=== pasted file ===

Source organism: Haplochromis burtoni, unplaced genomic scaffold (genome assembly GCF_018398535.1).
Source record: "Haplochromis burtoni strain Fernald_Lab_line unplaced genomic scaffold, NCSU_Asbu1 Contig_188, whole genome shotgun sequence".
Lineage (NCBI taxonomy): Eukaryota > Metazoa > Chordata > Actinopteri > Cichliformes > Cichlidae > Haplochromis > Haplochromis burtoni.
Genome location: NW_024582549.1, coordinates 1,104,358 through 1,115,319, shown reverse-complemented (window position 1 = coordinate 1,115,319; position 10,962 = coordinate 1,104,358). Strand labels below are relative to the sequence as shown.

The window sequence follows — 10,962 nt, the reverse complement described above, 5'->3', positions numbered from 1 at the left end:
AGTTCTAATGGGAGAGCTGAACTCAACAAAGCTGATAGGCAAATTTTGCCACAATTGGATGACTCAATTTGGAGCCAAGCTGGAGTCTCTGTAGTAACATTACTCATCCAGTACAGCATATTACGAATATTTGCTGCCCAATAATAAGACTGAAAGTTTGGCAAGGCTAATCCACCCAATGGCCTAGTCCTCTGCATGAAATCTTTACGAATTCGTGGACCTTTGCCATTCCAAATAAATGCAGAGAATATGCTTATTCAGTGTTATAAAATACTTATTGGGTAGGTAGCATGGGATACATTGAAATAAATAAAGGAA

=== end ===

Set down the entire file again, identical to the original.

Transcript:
Source organism: Haplochromis burtoni, unplaced genomic scaffold (genome assembly GCF_018398535.1).
Source record: "Haplochromis burtoni strain Fernald_Lab_line unplaced genomic scaffold, NCSU_Asbu1 Contig_188, whole genome shotgun sequence".
Lineage (NCBI taxonomy): Eukaryota > Metazoa > Chordata > Actinopteri > Cichliformes > Cichlidae > Haplochromis > Haplochromis burtoni.
Genome location: NW_024582549.1, coordinates 1,104,358 through 1,115,319, shown reverse-complemented (window position 1 = coordinate 1,115,319; position 10,962 = coordinate 1,104,358). Strand labels below are relative to the sequence as shown.

The window sequence follows — 10,962 nt, the reverse complement described above, 5'->3', positions numbered from 1 at the left end:
AGTTCTAATGGGAGAGCTGAACTCAACAAAGCTGATAGGCAAATTTTGCCACAATTGGATGACTCAATTTGGAGCCAAGCTGGAGTCTCTGTAGTAACATTACTCATCCAGTACAGCATATTACGAATATTTGCTGCCCAATAATAAGACTGAAAGTTTGGCAAGGCTAATCCACCCAATGGCCTAGTCCTCTGCATGAAATCTTTACGAATTCGTGGACCTTTGCCATTCCAAATAAATGCAGAGAATATGCTTATTCAGTGTTATAAAATACTTATTGGGTAGGTAGCATGGGATACATTGAAATAAATAAAGGAA